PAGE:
Medical condition Knee prosthesis – the artificial knee joint
An artificial knee joint is used to replace the natural sliding and surface areas of the knee joint when these have become worn.
The components for replacing these surfaces, the femoral cap and the tibial plate, are made from highly polished metal (cobalt-chromium alloy). Between the metal surfaces there is a cartilage replacement made from polyethylene (a highly advanced plastic). Once the components of the artificial knee joint have been implanted in the body, they are held together in a stable position and guided during movement by the knee’s own ligaments, the joint capsule and the strength of the muscles. Special bone cement is generally used to attach the metal surfaces to the bone. If the bone is of very high quality, a knee prosthesis can also be implanted without using cement. When attaching the metal to the bone without using cement, the back of the metal components is covered with a special surface which allows for the ingrowth of bone cells.
In Switzerland, around 16,000 artificial knee joints are implanted every year. Implanting a knee prosthesis is therefore a routine operation and is usually very successful.
Diagnosis and treatment
Osteoarthritis, a degenerative and mostly age-related wearing of the cartilage surfaces, causes inflammation and therefore pain in the knee. Gradually, the bone structure is damaged further and mobility is significantly restricted. Osteoarthritis cannot be healed and it usually progresses until the knee joint is completely destroyed. Wear of the knee joint is the most common reason for knee joint replacement. Osteoarthritis can also develop as the result of inflammatory rheumatism or years after knee injuries or after meniscus surgery. The extent of the knee pain, limping and the associated disability are key factors in a patient’s decision to consult the doctor. This suffering, more so than age, is a critical consideration when deciding to implant an artificial knee joint. An important prerequisite is that all conservative and therapeutic (non-surgical) measures currently available have been exhausted or no longer have any effect.
Hospital admission is usually on the day of the operation. The operation can be carried out under general or local anaesthetic and usually takes around 75 minutes. The knee joint has to be opened up from the front through a skin incision of around 15 to 20 cm in length.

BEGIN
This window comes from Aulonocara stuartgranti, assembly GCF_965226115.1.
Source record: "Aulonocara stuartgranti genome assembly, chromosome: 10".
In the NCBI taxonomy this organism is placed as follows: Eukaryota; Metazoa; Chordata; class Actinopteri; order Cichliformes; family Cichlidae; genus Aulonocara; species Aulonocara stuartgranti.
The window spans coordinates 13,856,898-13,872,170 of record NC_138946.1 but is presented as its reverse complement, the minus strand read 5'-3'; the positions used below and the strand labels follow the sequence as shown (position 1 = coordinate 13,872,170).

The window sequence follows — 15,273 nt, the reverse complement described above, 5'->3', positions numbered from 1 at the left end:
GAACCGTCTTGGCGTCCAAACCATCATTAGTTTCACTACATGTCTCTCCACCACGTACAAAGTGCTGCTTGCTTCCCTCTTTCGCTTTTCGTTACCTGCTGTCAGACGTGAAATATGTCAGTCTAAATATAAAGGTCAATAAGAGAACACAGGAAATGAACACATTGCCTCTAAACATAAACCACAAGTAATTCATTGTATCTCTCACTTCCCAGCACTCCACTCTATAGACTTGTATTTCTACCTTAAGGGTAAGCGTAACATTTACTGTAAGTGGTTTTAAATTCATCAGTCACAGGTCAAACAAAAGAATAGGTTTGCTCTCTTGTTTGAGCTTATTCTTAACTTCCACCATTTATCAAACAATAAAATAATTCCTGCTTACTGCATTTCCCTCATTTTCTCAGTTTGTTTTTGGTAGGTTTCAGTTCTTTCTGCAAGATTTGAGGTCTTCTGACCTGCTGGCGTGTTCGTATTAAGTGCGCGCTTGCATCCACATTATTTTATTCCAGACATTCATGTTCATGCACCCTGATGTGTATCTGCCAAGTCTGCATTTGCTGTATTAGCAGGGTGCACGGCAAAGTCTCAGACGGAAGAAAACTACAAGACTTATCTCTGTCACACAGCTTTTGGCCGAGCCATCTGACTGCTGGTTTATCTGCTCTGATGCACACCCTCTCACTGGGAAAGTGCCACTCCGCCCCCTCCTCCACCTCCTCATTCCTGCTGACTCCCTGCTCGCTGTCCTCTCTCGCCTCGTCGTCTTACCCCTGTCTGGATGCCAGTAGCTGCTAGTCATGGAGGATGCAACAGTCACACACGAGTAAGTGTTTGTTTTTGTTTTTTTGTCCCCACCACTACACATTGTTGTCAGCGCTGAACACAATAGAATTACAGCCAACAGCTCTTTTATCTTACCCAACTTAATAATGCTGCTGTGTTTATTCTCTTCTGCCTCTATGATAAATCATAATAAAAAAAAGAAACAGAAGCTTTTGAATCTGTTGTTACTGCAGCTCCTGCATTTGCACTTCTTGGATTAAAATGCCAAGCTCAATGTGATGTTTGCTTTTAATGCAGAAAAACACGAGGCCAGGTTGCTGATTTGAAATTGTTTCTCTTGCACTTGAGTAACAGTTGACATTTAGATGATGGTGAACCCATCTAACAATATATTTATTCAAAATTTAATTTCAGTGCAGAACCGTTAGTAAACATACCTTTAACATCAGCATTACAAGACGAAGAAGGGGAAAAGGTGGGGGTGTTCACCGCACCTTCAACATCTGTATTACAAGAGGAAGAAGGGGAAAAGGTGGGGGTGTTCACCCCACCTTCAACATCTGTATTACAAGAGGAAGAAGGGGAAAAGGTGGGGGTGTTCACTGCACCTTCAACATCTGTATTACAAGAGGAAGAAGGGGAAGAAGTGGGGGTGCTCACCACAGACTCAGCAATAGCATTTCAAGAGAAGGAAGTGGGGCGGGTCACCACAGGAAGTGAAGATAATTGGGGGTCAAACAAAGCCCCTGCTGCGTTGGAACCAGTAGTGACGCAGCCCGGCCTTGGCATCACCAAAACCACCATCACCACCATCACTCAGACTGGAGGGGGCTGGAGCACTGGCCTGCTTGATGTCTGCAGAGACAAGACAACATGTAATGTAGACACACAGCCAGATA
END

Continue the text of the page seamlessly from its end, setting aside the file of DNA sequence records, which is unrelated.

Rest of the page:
The worn surfaces of the joint are worked on according to a special cutting plan and prepared for the artificial surface replacement. The exact size and type of prosthesis are selected on the basis of the preoperative X-ray images and measurements taken during the operation. Leg axis deviations caused by osteoarthritis, such as bow legs or knock knees, are also corrected during the operation. Blood loss during and, above all, after the operation is unavoidable. Although this is rarely so severe as to necessitate a blood transfusion, the need for a transfusion cannot be completely ruled out.
In the case of known and severe nickel or metal allergies, the advisability of allergy testing for sensitivity to the metal used will be discussed. For metal allergies, there is the option of using an anti-allergenic knee prosthesis, although this is very rarely required.
Follow-up treatment and rehabilitation
In the period immediately following the operation, pain management and physiotherapy are prioritised. Successful pain management is very important to us. Pain therapy following the operation draws on a number of disciplines in collaboration with anaesthesiology specialists, physiotherapists, nurses and the attending doctor. At the end of the operation, a local anaesthetic is injected so that the pain after the joint “wakes up” is already lessened. Pain is controlled and managed directly after the operation with a strict programme of pain medication.